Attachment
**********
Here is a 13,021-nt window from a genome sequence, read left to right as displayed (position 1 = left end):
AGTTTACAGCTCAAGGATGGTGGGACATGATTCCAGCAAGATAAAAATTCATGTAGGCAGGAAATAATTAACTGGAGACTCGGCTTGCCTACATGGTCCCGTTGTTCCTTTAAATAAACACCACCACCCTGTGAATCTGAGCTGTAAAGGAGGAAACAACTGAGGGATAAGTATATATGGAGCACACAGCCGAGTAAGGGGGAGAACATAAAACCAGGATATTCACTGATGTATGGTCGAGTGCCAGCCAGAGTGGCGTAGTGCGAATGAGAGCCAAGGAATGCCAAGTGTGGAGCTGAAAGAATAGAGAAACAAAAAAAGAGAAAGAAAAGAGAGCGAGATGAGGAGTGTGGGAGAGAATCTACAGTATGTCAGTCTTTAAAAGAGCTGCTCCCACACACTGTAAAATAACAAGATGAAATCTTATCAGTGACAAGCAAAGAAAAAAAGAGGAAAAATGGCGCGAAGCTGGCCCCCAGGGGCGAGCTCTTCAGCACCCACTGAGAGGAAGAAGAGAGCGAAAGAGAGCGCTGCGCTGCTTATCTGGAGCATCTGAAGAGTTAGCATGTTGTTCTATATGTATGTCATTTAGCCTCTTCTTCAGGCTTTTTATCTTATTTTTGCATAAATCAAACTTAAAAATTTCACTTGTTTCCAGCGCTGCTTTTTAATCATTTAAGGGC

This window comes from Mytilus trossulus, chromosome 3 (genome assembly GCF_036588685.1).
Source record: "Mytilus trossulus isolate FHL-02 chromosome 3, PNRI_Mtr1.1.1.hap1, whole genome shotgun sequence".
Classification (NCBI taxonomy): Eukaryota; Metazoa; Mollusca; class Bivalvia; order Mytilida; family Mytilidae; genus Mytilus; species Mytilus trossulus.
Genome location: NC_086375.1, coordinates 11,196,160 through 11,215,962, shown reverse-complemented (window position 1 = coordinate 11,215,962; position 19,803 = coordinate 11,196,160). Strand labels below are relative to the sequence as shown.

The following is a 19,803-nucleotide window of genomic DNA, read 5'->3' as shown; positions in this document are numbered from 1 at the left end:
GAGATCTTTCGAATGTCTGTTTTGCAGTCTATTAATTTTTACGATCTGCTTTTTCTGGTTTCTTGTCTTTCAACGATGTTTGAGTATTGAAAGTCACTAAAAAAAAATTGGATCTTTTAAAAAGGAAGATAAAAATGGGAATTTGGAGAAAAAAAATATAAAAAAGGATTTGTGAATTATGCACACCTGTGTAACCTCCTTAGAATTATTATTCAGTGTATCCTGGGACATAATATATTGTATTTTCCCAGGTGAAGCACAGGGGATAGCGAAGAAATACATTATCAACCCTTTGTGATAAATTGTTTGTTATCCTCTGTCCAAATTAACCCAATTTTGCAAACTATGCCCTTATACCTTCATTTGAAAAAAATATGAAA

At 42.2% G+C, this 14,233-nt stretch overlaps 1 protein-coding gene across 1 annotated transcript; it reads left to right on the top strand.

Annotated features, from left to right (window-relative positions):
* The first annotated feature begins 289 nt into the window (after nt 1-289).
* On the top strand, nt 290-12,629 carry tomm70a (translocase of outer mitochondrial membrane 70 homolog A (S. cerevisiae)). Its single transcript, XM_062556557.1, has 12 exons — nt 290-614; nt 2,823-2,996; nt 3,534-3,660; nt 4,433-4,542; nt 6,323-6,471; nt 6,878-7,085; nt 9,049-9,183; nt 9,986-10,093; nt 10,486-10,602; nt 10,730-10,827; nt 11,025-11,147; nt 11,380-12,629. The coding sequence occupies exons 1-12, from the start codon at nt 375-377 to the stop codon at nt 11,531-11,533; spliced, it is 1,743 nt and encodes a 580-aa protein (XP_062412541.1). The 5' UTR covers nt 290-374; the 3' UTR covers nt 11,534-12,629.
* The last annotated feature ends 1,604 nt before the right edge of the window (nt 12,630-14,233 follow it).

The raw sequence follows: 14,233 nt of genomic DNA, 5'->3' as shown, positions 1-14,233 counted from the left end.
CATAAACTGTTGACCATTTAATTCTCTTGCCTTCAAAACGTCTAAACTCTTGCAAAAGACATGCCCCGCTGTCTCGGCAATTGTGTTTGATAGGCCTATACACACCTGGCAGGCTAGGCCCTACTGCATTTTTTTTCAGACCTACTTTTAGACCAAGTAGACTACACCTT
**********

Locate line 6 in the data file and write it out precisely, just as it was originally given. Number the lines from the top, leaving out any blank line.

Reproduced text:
Genome location: NC_086375.1, coordinates 11,196,160 through 11,215,962, shown reverse-complemented (window position 1 = coordinate 11,215,962; position 19,803 = coordinate 11,196,160). Strand labels below are relative to the sequence as shown.